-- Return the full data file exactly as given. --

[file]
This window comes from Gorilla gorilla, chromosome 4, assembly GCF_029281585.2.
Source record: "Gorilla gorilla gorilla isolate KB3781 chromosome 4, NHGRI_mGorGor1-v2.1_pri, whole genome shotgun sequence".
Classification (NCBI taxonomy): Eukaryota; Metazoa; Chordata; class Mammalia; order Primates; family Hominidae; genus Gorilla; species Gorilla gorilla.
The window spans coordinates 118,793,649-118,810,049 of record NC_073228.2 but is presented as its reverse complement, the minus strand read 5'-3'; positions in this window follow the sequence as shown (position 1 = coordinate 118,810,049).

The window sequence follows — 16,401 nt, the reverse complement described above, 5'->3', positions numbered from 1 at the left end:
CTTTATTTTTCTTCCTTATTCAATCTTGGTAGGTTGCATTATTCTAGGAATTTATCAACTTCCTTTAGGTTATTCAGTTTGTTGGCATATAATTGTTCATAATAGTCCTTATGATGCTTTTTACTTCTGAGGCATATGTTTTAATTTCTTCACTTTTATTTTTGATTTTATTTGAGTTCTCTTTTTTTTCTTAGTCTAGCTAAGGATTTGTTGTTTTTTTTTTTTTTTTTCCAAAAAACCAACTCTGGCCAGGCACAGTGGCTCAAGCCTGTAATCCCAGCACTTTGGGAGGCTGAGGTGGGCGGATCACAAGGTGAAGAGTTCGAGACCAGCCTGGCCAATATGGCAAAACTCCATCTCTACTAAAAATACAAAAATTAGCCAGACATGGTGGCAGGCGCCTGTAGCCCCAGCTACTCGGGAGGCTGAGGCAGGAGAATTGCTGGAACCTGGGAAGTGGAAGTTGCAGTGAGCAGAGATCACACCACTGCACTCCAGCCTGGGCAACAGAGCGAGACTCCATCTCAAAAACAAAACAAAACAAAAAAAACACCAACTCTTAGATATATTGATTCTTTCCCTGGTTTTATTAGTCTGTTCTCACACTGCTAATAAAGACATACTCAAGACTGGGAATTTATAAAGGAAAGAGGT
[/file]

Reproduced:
This window comes from Gorilla gorilla, chromosome 4, assembly GCF_029281585.2.
Source record: "Gorilla gorilla gorilla isolate KB3781 chromosome 4, NHGRI_mGorGor1-v2.1_pri, whole genome shotgun sequence".
Classification (NCBI taxonomy): Eukaryota; Metazoa; Chordata; class Mammalia; order Primates; family Hominidae; genus Gorilla; species Gorilla gorilla.
The window spans coordinates 118,793,649-118,810,049 of record NC_073228.2 but is presented as its reverse complement, the minus strand read 5'-3'; positions in this window follow the sequence as shown (position 1 = coordinate 118,810,049).

The window sequence follows — 16,401 nt, the reverse complement described above, 5'->3', positions numbered from 1 at the left end:
CTTTATTTTTCTTCCTTATTCAATCTTGGTAGGTTGCATTATTCTAGGAATTTATCAACTTCCTTTAGGTTATTCAGTTTGTTGGCATATAATTGTTCATAATAGTCCTTATGATGCTTTTTACTTCTGAGGCATATGTTTTAATTTCTTCACTTTTATTTTTGATTTTATTTGAGTTCTCTTTTTTTTCTTAGTCTAGCTAAGGATTTGTTGTTTTTTTTTTTTTTTTTCCAAAAAACCAACTCTGGCCAGGCACAGTGGCTCAAGCCTGTAATCCCAGCACTTTGGGAGGCTGAGGTGGGCGGATCACAAGGTGAAGAGTTCGAGACCAGCCTGGCCAATATGGCAAAACTCCATCTCTACTAAAAATACAAAAATTAGCCAGACATGGTGGCAGGCGCCTGTAGCCCCAGCTACTCGGGAGGCTGAGGCAGGAGAATTGCTGGAACCTGGGAAGTGGAAGTTGCAGTGAGCAGAGATCACACCACTGCACTCCAGCCTGGGCAACAGAGCGAGACTCCATCTCAAAAACAAAACAAAACAAAAAAAACACCAACTCTTAGATATATTGATTCTTTCCCTGGTTTTATTAGTCTGTTCTCACACTGCTAATAAAGACATACTCAAGACTGGGAATTTATAAAGGAAAGAGGT